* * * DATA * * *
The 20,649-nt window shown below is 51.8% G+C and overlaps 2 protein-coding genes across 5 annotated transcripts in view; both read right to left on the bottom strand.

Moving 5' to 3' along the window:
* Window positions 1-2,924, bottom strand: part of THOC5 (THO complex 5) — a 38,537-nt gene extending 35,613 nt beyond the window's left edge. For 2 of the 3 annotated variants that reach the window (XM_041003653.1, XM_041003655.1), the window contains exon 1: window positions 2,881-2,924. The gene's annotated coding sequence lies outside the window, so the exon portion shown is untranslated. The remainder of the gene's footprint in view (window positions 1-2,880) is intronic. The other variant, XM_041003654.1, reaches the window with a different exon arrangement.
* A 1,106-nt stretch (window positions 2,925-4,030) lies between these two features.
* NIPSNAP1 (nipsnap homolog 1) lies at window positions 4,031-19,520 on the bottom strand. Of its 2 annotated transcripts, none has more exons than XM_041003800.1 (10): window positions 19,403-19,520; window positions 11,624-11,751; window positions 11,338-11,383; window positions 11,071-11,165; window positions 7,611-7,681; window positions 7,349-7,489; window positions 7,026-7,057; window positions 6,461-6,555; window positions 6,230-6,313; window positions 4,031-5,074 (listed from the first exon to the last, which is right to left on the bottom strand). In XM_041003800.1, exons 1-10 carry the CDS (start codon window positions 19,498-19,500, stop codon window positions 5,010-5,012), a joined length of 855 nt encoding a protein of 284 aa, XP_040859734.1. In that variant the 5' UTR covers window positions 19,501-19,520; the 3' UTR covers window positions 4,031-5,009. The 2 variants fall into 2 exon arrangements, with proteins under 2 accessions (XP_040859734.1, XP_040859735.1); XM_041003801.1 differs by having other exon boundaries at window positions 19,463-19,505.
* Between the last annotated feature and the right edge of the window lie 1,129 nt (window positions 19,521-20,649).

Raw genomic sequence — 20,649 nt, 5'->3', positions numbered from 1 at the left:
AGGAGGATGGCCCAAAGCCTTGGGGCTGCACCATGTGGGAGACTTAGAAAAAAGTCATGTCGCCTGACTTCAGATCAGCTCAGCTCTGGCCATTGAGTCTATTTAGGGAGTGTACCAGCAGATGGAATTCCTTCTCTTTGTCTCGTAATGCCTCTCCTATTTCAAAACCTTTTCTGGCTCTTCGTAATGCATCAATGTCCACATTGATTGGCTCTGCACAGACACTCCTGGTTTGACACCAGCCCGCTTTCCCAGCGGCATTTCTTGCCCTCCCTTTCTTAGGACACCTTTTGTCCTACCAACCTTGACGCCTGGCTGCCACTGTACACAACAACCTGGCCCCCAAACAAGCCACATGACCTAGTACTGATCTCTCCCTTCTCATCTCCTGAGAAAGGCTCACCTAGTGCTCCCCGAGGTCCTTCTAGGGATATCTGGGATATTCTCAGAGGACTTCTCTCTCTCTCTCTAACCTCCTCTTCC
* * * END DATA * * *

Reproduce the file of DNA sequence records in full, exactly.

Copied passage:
The 20,649-nt window shown below is 51.8% G+C and overlaps 2 protein-coding genes across 5 annotated transcripts in view; both read right to left on the bottom strand.

Moving 5' to 3' along the window:
* Window positions 1-2,924, bottom strand: part of THOC5 (THO complex 5) — a 38,537-nt gene extending 35,613 nt beyond the window's left edge. For 2 of the 3 annotated variants that reach the window (XM_041003653.1, XM_041003655.1), the window contains exon 1: window positions 2,881-2,924. The gene's annotated coding sequence lies outside the window, so the exon portion shown is untranslated. The remainder of the gene's footprint in view (window positions 1-2,880) is intronic. The other variant, XM_041003654.1, reaches the window with a different exon arrangement.
* A 1,106-nt stretch (window positions 2,925-4,030) lies between these two features.
* NIPSNAP1 (nipsnap homolog 1) lies at window positions 4,031-19,520 on the bottom strand. Of its 2 annotated transcripts, none has more exons than XM_041003800.1 (10): window positions 19,403-19,520; window positions 11,624-11,751; window positions 11,338-11,383; window positions 11,071-11,165; window positions 7,611-7,681; window positions 7,349-7,489; window positions 7,026-7,057; window positions 6,461-6,555; window positions 6,230-6,313; window positions 4,031-5,074 (listed from the first exon to the last, which is right to left on the bottom strand). In XM_041003800.1, exons 1-10 carry the CDS (start codon window positions 19,498-19,500, stop codon window positions 5,010-5,012), a joined length of 855 nt encoding a protein of 284 aa, XP_040859734.1. In that variant the 5' UTR covers window positions 19,501-19,520; the 3' UTR covers window positions 4,031-5,009. The 2 variants fall into 2 exon arrangements, with proteins under 2 accessions (XP_040859734.1, XP_040859735.1); XM_041003801.1 differs by having other exon boundaries at window positions 19,463-19,505.
* Between the last annotated feature and the right edge of the window lie 1,129 nt (window positions 19,521-20,649).

Raw genomic sequence — 20,649 nt, 5'->3', positions numbered from 1 at the left:
AGGAGGATGGCCCAAAGCCTTGGGGCTGCACCATGTGGGAGACTTAGAAAAAAGTCATGTCGCCTGACTTCAGATCAGCTCAGCTCTGGCCATTGAGTCTATTTAGGGAGTGTACCAGCAGATGGAATTCCTTCTCTTTGTCTCGTAATGCCTCTCCTATTTCAAAACCTTTTCTGGCTCTTCGTAATGCATCAATGTCCACATTGATTGGCTCTGCACAGACACTCCTGGTTTGACACCAGCCCGCTTTCCCAGCGGCATTTCTTGCCCTCCCTTTCTTAGGACACCTTTTGTCCTACCAACCTTGACGCCTGGCTGCCACTGTACACAACAACCTGGCCCCCAAACAAGCCACATGACCTAGTACTGATCTCTCCCTTCTCATCTCCTGAGAAAGGCTCACCTAGTGCTCCCCGAGGTCCTTCTAGGGATATCTGGGATATTCTCAGAGGACTTCTCTCTCTCTCTCTAACCTCCTCTTCC